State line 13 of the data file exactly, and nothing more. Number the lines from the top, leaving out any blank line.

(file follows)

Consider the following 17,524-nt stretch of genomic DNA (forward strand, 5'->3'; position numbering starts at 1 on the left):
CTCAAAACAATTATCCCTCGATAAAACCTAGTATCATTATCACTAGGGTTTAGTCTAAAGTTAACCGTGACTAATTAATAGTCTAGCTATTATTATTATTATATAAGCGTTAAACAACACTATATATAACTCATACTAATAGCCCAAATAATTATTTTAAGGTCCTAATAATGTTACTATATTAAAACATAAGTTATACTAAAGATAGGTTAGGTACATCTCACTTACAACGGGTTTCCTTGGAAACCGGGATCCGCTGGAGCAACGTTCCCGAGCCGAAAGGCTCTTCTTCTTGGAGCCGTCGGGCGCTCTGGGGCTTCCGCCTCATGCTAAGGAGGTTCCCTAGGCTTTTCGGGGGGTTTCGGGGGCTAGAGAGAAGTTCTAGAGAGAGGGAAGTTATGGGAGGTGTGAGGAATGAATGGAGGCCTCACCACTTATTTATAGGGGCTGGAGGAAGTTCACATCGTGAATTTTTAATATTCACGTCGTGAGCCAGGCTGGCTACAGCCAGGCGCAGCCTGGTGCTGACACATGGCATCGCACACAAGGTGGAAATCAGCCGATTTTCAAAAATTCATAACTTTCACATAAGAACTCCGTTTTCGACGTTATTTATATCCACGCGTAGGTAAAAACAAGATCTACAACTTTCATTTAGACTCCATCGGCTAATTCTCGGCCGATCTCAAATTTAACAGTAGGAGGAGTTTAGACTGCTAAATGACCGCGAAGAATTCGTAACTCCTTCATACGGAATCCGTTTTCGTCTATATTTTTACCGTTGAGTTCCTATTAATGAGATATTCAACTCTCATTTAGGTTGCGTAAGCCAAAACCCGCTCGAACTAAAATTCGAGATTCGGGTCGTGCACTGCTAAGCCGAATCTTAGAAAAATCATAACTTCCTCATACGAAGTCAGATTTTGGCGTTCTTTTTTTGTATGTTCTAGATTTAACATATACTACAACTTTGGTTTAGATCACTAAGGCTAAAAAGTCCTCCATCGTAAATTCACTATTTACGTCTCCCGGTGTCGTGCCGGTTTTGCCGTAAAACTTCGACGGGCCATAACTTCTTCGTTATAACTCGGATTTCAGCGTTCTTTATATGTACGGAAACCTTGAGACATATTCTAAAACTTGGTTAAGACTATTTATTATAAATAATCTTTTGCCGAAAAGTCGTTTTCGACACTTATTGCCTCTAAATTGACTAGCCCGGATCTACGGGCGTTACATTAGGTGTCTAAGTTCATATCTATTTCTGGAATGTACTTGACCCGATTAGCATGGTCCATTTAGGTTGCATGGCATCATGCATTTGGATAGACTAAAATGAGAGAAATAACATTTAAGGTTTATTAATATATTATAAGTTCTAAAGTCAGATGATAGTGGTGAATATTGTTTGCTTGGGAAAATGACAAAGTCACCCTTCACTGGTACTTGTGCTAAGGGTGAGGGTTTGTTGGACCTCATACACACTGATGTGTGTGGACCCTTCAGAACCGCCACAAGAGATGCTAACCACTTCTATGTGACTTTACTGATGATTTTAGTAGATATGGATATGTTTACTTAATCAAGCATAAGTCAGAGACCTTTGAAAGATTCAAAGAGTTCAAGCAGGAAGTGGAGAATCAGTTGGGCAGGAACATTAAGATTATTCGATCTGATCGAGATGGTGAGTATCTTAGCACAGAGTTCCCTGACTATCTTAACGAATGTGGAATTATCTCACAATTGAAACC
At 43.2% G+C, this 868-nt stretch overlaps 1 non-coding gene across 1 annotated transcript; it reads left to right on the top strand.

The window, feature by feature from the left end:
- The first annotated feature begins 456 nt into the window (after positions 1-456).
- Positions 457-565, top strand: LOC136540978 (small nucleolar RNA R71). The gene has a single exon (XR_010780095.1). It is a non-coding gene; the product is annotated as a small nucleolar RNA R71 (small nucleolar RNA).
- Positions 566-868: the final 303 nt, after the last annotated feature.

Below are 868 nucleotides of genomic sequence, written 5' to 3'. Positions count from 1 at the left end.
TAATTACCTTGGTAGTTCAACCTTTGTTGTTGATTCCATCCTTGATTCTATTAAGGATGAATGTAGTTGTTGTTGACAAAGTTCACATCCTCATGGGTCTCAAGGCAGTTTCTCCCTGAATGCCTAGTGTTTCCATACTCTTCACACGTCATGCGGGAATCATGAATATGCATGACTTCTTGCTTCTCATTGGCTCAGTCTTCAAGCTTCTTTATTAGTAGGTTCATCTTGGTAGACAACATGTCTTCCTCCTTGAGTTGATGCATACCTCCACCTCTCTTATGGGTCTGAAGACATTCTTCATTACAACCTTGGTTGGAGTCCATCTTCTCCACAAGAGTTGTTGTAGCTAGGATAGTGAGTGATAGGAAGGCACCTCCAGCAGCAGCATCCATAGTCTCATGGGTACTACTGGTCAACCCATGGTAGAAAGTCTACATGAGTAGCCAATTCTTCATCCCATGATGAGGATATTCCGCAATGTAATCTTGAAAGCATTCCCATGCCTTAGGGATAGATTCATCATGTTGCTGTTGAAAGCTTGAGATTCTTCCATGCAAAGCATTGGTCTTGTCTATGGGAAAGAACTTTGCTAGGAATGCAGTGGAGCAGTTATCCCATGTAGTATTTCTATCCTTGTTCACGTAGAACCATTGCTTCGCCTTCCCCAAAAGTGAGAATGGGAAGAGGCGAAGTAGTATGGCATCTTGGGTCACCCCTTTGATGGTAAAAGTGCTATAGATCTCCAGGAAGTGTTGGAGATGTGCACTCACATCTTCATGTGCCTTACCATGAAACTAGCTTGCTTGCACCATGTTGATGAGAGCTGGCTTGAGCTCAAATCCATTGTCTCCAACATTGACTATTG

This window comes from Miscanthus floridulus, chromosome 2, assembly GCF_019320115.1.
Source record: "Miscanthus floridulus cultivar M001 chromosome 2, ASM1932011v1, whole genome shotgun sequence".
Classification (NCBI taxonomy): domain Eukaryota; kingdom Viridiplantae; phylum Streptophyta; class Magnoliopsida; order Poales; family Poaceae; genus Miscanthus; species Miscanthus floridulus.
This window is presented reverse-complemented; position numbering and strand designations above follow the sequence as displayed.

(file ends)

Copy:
This window is presented reverse-complemented; position numbering and strand designations above follow the sequence as displayed.